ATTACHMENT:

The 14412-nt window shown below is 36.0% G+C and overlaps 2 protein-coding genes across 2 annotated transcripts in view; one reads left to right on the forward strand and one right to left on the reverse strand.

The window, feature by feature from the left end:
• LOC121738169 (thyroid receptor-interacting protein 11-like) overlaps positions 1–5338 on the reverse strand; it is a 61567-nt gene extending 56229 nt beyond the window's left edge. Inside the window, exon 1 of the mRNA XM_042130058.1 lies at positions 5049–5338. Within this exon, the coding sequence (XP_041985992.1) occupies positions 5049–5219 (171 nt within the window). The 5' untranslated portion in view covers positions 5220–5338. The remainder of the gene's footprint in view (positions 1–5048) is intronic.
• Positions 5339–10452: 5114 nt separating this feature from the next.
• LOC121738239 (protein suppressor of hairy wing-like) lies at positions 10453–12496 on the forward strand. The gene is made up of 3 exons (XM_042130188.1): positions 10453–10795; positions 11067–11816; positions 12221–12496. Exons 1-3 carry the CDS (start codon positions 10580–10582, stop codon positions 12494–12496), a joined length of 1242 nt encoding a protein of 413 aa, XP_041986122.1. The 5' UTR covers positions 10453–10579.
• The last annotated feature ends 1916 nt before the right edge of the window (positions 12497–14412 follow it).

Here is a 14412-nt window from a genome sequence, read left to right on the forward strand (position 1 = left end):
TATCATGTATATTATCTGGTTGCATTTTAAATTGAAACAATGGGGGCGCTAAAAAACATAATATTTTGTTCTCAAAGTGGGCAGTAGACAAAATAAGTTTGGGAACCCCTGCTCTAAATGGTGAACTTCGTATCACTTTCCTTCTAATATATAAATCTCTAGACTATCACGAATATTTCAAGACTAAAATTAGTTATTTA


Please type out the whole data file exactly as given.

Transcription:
The 14412-nt window shown below is 36.0% G+C and overlaps 2 protein-coding genes across 2 annotated transcripts in view; one reads left to right on the forward strand and one right to left on the reverse strand.

The window, feature by feature from the left end:
• LOC121738169 (thyroid receptor-interacting protein 11-like) overlaps positions 1–5338 on the reverse strand; it is a 61567-nt gene extending 56229 nt beyond the window's left edge. Inside the window, exon 1 of the mRNA XM_042130058.1 lies at positions 5049–5338. Within this exon, the coding sequence (XP_041985992.1) occupies positions 5049–5219 (171 nt within the window). The 5' untranslated portion in view covers positions 5220–5338. The remainder of the gene's footprint in view (positions 1–5048) is intronic.
• Positions 5339–10452: 5114 nt separating this feature from the next.
• LOC121738239 (protein suppressor of hairy wing-like) lies at positions 10453–12496 on the forward strand. The gene is made up of 3 exons (XM_042130188.1): positions 10453–10795; positions 11067–11816; positions 12221–12496. Exons 1-3 carry the CDS (start codon positions 10580–10582, stop codon positions 12494–12496), a joined length of 1242 nt encoding a protein of 413 aa, XP_041986122.1. The 5' UTR covers positions 10453–10579.
• The last annotated feature ends 1916 nt before the right edge of the window (positions 12497–14412 follow it).

Here is a 14412-nt window from a genome sequence, read left to right on the forward strand (position 1 = left end):
TATCATGTATATTATCTGGTTGCATTTTAAATTGAAACAATGGGGGCGCTAAAAAACATAATATTTTGTTCTCAAAGTGGGCAGTAGACAAAATAAGTTTGGGAACCCCTGCTCTAAATGGTGAACTTCGTATCACTTTCCTTCTAATATATAAATCTCTAGACTATCACGAATATTTCAAGACTAAAATTAGTTATTTA